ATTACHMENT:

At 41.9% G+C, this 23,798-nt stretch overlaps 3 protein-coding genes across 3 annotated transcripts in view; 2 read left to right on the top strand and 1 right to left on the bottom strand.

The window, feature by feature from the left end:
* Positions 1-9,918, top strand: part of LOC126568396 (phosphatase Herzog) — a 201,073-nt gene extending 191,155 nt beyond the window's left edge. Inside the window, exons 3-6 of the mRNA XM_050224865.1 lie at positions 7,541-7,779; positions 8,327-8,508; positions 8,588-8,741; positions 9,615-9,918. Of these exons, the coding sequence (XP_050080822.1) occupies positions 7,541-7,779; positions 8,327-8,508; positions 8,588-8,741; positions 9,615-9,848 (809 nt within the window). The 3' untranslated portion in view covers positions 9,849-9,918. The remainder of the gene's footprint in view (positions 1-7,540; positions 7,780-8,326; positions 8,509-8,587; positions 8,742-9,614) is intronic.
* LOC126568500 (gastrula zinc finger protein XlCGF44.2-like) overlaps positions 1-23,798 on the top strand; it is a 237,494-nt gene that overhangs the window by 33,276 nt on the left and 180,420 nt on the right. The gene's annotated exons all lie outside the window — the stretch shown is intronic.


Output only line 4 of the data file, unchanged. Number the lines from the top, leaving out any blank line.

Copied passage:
* LOC126568500 (gastrula zinc finger protein XlCGF44.2-like) overlaps positions 1-23,798 on the top strand; it is a 237,494-nt gene that overhangs the window by 33,276 nt on the left and 180,420 nt on the right. The gene's annotated exons all lie outside the window — the stretch shown is intronic.